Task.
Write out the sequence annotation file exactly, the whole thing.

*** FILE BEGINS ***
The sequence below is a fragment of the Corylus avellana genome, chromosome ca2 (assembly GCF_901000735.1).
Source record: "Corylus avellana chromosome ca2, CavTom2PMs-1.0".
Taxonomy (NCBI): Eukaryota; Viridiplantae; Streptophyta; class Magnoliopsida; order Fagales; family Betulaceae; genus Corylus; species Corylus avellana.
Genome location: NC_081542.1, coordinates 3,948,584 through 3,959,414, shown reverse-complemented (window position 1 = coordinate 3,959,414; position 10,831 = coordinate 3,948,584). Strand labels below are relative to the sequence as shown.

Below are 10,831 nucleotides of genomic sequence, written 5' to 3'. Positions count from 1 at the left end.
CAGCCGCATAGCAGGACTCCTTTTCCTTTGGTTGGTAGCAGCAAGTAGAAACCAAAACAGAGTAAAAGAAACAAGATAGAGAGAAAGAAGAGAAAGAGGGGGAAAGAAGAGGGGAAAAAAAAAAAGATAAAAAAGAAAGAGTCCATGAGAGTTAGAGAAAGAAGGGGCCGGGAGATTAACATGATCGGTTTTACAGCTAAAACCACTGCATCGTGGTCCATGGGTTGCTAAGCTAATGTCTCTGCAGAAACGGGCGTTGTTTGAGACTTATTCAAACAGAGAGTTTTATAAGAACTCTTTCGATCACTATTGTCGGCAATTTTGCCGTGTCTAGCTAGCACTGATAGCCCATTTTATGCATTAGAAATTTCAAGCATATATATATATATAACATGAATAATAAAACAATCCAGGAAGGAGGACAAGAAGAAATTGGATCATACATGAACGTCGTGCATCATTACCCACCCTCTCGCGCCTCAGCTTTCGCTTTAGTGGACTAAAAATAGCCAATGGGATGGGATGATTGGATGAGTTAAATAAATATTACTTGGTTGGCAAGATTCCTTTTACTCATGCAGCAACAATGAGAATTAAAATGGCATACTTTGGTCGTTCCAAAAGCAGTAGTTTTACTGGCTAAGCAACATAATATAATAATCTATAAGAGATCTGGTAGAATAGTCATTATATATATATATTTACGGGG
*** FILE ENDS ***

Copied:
The sequence below is a fragment of the Corylus avellana genome, chromosome ca2 (assembly GCF_901000735.1).
Source record: "Corylus avellana chromosome ca2, CavTom2PMs-1.0".
Taxonomy (NCBI): Eukaryota; Viridiplantae; Streptophyta; class Magnoliopsida; order Fagales; family Betulaceae; genus Corylus; species Corylus avellana.
Genome location: NC_081542.1, coordinates 3,948,584 through 3,959,414, shown reverse-complemented (window position 1 = coordinate 3,959,414; position 10,831 = coordinate 3,948,584). Strand labels below are relative to the sequence as shown.

Below are 10,831 nucleotides of genomic sequence, written 5' to 3'. Positions count from 1 at the left end.
CAGCCGCATAGCAGGACTCCTTTTCCTTTGGTTGGTAGCAGCAAGTAGAAACCAAAACAGAGTAAAAGAAACAAGATAGAGAGAAAGAAGAGAAAGAGGGGGAAAGAAGAGGGGAAAAAAAAAAAGATAAAAAAGAAAGAGTCCATGAGAGTTAGAGAAAGAAGGGGCCGGGAGATTAACATGATCGGTTTTACAGCTAAAACCACTGCATCGTGGTCCATGGGTTGCTAAGCTAATGTCTCTGCAGAAACGGGCGTTGTTTGAGACTTATTCAAACAGAGAGTTTTATAAGAACTCTTTCGATCACTATTGTCGGCAATTTTGCCGTGTCTAGCTAGCACTGATAGCCCATTTTATGCATTAGAAATTTCAAGCATATATATATATATAACATGAATAATAAAACAATCCAGGAAGGAGGACAAGAAGAAATTGGATCATACATGAACGTCGTGCATCATTACCCACCCTCTCGCGCCTCAGCTTTCGCTTTAGTGGACTAAAAATAGCCAATGGGATGGGATGATTGGATGAGTTAAATAAATATTACTTGGTTGGCAAGATTCCTTTTACTCATGCAGCAACAATGAGAATTAAAATGGCATACTTTGGTCGTTCCAAAAGCAGTAGTTTTACTGGCTAAGCAACATAATATAATAATCTATAAGAGATCTGGTAGAATAGTCATTATATATATATATTTACGGGG